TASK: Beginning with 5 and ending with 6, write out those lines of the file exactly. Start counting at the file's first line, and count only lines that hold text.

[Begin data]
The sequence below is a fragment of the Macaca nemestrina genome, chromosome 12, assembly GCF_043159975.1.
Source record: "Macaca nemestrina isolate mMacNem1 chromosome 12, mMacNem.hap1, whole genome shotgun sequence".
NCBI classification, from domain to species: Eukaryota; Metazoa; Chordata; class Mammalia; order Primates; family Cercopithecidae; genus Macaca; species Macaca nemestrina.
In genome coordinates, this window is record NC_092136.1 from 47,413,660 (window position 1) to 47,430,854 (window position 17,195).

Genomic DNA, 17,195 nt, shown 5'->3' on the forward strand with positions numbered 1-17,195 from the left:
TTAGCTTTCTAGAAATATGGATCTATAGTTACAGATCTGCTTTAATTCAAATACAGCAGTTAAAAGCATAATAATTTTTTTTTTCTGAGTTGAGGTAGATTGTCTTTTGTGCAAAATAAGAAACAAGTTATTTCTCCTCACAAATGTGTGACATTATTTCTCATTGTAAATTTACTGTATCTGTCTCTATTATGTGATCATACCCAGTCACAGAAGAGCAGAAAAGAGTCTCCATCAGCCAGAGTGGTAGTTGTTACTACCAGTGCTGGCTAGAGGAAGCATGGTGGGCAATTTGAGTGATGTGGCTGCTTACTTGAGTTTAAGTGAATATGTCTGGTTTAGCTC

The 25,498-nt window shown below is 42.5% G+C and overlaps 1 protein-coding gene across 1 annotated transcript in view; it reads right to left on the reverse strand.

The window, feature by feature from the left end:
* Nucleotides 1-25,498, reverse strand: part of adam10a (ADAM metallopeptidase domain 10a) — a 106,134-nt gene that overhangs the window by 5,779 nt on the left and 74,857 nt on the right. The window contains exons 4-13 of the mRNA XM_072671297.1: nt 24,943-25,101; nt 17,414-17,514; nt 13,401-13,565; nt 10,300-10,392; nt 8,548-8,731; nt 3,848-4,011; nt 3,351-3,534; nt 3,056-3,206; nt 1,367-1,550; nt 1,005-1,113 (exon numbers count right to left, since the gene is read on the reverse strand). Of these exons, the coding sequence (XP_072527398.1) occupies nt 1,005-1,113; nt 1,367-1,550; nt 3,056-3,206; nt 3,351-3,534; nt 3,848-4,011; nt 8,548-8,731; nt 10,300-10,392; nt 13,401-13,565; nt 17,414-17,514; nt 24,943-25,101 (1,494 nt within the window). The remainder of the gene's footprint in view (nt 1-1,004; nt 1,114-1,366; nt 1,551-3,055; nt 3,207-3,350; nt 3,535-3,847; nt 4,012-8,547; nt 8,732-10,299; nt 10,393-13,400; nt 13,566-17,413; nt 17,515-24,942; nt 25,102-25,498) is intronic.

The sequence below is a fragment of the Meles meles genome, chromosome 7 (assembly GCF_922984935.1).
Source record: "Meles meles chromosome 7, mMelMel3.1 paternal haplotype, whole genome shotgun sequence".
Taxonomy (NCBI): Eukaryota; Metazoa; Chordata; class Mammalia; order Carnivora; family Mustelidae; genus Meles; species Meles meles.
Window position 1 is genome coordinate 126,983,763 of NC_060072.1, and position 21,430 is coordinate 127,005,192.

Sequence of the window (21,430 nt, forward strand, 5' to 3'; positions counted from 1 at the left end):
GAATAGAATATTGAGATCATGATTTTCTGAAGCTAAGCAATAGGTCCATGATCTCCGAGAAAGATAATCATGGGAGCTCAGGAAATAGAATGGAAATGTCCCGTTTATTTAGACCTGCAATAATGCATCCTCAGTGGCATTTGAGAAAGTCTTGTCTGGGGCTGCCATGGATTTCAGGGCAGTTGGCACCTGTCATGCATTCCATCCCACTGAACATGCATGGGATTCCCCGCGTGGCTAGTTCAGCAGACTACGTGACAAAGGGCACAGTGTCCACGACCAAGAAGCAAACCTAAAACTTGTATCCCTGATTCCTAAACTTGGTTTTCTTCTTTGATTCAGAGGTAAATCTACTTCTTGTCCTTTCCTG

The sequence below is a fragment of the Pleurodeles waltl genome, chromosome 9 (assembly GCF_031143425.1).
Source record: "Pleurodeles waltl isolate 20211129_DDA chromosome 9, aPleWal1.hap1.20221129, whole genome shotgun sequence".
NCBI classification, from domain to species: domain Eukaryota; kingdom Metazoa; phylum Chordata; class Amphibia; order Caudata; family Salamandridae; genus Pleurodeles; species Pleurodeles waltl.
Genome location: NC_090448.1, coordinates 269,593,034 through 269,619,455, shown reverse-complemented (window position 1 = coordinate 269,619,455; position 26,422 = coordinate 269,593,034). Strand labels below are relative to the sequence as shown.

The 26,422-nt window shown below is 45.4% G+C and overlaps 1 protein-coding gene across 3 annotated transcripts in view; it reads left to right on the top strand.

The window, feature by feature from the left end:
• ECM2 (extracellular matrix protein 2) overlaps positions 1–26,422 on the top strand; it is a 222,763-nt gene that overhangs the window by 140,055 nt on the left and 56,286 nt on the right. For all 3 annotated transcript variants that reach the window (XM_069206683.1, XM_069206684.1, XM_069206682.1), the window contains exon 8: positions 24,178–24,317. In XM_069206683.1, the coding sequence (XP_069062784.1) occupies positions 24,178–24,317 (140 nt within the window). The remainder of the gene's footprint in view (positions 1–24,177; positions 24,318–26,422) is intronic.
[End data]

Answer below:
Genomic DNA, 17,195 nt, shown 5'->3' on the forward strand with positions numbered 1-17,195 from the left:
TTAGCTTTCTAGAAATATGGATCTATAGTTACAGATCTGCTTTAATTCAAATACAGCAGTTAAAAGCATAATAATTTTTTTTTTCTGAGTTGAGGTAGATTGTCTTTTGTGCAAAATAAGAAACAAGTTATTTCTCCTCACAAATGTGTGACATTATTTCTCATTGTAAATTTACTGTATCTGTCTCTATTATGTGATCATACCCAGTCACAGAAGAGCAGAAAAGAGTCTCCATCAGCCAGAGTGGTAGTTGTTACTACCAGTGCTGGCTAGAGGAAGCATGGTGGGCAATTTGAGTGATGTGGCTGCTTACTTGAGTTTAAGTGAATATGTCTGGTTTAGCTC